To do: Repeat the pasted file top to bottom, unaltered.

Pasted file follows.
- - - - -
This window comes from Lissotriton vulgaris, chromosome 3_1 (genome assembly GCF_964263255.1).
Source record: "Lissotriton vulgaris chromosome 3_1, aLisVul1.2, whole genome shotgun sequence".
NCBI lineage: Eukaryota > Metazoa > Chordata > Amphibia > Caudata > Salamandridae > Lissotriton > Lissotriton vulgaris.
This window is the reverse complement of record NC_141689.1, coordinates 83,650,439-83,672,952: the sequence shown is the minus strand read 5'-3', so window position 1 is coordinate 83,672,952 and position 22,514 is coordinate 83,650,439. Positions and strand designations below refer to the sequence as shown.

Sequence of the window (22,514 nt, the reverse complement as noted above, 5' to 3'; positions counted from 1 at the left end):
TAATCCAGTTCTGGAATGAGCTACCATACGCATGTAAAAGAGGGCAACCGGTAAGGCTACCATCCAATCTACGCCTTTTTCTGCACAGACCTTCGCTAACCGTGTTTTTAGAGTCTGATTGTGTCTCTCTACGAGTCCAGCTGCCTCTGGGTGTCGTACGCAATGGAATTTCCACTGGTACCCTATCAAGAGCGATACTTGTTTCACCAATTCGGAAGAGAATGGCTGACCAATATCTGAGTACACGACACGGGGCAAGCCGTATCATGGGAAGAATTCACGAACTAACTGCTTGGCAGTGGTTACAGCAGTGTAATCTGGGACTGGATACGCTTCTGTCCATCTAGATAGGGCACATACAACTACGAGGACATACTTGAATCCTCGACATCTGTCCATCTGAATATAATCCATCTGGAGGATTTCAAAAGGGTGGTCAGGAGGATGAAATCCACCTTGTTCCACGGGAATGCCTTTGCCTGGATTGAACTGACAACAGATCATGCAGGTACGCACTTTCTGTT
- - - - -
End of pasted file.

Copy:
This window comes from Lissotriton vulgaris, chromosome 3_1 (genome assembly GCF_964263255.1).
Source record: "Lissotriton vulgaris chromosome 3_1, aLisVul1.2, whole genome shotgun sequence".
NCBI lineage: Eukaryota > Metazoa > Chordata > Amphibia > Caudata > Salamandridae > Lissotriton > Lissotriton vulgaris.
This window is the reverse complement of record NC_141689.1, coordinates 83,650,439-83,672,952: the sequence shown is the minus strand read 5'-3', so window position 1 is coordinate 83,672,952 and position 22,514 is coordinate 83,650,439. Positions and strand designations below refer to the sequence as shown.

Sequence of the window (22,514 nt, the reverse complement as noted above, 5' to 3'; positions counted from 1 at the left end):
TAATCCAGTTCTGGAATGAGCTACCATACGCATGTAAAAGAGGGCAACCGGTAAGGCTACCATCCAATCTACGCCTTTTTCTGCACAGACCTTCGCTAACCGTGTTTTTAGAGTCTGATTGTGTCTCTCTACGAGTCCAGCTGCCTCTGGGTGTCGTACGCAATGGAATTTCCACTGGTACCCTATCAAGAGCGATACTTGTTTCACCAATTCGGAAGAGAATGGCTGACCAATATCTGAGTACACGACACGGGGCAAGCCGTATCATGGGAAGAATTCACGAACTAACTGCTTGGCAGTGGTTACAGCAGTGTAATCTGGGACTGGATACGCTTCTGTCCATCTAGATAGGGCACATACAACTACGAGGACATACTTGAATCCTCGACATCTGTCCATCTGAATATAATCCATCTGGAGGATTTCAAAAGGGTGGTCAGGAGGATGAAATCCACCTTGTTCCACGGGAATGCCTTTGCCTGGATTGAACTGACAACAGATCATGCAGGTACGCACTTTCTGTT